Vinegrowing Course Day 4
Posted on 2019/03/09 09:06:29 (March 2019).
[Monday 4th March 2019]
Down to Haywards Heath / Scaynes Hill for the fourth day of my vinegrowing course. I've got the transport arrangements down to a fine art now, meaning I no longer have to get up at quite such an ungodly hour to get there in time. I get the 07:36 train from Kentish Town, which with a connection at Farringdon gets me to Haywards Heath just before 9, and then I hop into a taxi from there to The Farmers in Scaynes Hill where the morning theory session is held. I've got into the habit of reading some of the relevant chapters of Stephen Skelton's incredibly detailed "Wine Growing in Great Britain" on the train on the way there, from which today the main takeaway was that Skelton is really in favour of steel posts for trellising systems rather than wood (given that wood inevitable rots / breaks).
This morning's theory session started with a recap on vine nutrition, where Chris, the course leader, showed us photos of various vines with different forms of malnutrition, and we had to guess which mineral was lacking. We were mostly quite hopeless at this.
The main focus for today was then site preparation / planting and then vine training systems (trellising). On the latter subject in particular, both from reading Skelton's book and from the lecture this morning, I was amazed about how even this seemingly straightforward subject area quickly got so detailed and complicated. There are many alternatives, however, as with pruning, where Guyot seems to dominate, it seems one system for trellising comes most strongly recommended - VSP (vertical shoot position), wherein you encourage the vines to do what they want to do (grow upwards) and just have a single curtain, which is easily accessible from either side.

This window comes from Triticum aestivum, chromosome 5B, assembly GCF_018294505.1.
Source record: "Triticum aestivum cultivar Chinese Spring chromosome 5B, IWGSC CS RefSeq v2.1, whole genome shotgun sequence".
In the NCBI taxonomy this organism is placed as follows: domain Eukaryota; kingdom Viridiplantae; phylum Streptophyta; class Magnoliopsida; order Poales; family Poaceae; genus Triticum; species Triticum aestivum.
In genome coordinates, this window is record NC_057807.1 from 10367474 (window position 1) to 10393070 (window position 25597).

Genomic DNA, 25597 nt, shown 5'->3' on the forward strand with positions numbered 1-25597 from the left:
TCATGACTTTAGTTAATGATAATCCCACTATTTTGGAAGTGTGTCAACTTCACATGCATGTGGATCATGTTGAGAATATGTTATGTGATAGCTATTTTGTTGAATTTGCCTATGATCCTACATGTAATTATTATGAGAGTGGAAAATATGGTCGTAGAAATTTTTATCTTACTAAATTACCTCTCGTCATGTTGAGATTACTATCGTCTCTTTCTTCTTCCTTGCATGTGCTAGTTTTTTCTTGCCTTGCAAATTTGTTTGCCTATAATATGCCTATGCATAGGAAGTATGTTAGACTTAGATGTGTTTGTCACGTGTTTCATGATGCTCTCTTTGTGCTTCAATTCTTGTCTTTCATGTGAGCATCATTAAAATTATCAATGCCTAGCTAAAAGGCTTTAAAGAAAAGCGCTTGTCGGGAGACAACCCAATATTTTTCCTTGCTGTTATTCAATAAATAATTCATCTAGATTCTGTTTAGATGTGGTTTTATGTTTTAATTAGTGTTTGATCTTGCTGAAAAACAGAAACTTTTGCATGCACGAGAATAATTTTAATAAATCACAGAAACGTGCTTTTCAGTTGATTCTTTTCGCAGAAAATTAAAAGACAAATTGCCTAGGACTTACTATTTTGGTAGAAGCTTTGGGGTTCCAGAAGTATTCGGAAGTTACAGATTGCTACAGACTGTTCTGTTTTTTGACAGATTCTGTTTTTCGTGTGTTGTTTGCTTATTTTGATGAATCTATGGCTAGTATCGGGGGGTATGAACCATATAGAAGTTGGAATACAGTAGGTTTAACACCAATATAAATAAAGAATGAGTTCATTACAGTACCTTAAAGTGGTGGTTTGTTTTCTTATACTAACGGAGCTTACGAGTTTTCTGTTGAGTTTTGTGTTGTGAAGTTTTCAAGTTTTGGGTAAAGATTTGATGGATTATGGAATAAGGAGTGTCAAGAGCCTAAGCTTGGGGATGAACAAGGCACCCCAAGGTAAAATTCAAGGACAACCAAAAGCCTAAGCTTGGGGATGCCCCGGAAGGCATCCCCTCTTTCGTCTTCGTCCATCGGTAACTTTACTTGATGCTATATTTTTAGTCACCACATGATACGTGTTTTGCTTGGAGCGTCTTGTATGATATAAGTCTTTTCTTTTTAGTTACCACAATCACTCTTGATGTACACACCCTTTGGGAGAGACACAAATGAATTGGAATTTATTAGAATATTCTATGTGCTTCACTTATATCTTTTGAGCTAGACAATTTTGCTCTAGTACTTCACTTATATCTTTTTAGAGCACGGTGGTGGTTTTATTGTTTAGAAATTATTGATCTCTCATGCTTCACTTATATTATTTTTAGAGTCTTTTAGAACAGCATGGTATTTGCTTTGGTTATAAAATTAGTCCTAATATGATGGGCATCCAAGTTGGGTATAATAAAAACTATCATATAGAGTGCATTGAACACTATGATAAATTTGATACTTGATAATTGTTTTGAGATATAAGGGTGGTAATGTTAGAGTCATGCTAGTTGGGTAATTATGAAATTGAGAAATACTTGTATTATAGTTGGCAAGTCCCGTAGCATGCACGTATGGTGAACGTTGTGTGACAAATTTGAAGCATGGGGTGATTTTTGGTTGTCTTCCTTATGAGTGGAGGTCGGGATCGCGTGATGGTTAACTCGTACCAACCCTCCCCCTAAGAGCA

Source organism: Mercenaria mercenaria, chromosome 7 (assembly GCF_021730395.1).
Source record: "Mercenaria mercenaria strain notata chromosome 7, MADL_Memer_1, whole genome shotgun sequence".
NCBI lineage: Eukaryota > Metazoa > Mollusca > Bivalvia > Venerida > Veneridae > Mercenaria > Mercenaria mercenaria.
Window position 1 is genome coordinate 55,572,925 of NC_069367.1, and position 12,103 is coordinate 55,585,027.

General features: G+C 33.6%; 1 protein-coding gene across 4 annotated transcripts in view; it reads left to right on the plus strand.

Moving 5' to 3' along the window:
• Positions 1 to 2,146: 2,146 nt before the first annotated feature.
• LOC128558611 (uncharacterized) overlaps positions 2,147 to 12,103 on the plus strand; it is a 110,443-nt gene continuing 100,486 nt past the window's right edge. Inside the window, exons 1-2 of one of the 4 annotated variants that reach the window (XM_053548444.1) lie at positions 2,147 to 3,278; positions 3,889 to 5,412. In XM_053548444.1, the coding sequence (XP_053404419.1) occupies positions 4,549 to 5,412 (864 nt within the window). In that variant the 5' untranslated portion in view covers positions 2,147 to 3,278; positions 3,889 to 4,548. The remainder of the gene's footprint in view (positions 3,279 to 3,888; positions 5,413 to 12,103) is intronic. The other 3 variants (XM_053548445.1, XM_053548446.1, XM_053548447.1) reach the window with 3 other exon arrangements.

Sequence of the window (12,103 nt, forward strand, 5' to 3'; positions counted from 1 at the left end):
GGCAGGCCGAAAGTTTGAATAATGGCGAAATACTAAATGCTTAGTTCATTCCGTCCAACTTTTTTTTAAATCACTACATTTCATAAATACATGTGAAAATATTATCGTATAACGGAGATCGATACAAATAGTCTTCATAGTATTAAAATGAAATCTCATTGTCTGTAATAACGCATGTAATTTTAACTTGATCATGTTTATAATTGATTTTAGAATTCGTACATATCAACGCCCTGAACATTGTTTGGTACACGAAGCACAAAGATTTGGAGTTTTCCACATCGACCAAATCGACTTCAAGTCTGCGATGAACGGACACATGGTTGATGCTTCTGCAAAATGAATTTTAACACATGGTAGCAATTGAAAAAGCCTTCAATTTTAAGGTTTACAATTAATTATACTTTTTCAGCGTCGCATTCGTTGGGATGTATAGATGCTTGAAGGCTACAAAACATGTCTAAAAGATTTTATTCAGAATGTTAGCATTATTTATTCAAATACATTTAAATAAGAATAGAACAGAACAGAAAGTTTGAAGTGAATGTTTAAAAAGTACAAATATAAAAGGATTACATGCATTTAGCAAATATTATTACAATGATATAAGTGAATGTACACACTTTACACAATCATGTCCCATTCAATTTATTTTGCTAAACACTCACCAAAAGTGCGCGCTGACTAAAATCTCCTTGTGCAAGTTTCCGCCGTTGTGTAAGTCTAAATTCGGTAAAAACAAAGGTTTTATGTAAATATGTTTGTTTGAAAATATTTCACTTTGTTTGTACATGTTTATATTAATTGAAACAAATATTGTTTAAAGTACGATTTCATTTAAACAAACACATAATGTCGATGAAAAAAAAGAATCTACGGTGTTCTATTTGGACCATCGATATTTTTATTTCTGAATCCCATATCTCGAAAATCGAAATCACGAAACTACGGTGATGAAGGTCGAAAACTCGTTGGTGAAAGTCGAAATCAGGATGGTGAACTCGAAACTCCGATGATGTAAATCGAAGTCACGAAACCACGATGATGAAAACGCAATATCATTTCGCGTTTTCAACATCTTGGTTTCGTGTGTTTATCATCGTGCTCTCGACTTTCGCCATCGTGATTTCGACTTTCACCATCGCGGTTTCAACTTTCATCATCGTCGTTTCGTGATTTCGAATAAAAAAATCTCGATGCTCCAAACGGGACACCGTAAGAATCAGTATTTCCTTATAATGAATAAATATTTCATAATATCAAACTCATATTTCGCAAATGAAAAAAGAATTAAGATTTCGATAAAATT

As much as the course itself, I think I actually enjoy the tea breaks / lunch break where we have an opportunity to chat with the other attendees. It turned out one of the attendees had planned to buy Frithsden vineyard (which I'd visited last year) but the sale ultimately fell through.
After lunch we headed over to Rock Lodge vineyard for another practical session with Tom. This time we continued on the morning theme of trellising systems, Tom demonstrated tightening the fruiting wires, then we also had a go at post-pruning tying down which was quite a satisfying job. Tom also got the tractor going and showed us how to grub up a vine. Although sadly for safety reasons we weren't allowed to have a go at driving the tractor ourselves, which clearly everyone wanted to.
The practical session was cut slightly short by a sudden torrential downpour and hailstorm. I got quite wet getting from the far corner of the vineyard where we'd been tying down the vines to the toolshed, the only place which had any cover. By time I got there it had pretty much stopped.
One of the other attendees kindly gave me a lift back to Haywards Heath again, and I squelched into the Waitrose next to the station to see what local produce they had - I bought a couple of bottles of Sussex Wine (I was particularly excited to see Breaky Bottom in a supermarket!) and some Sussex bread and cheese.
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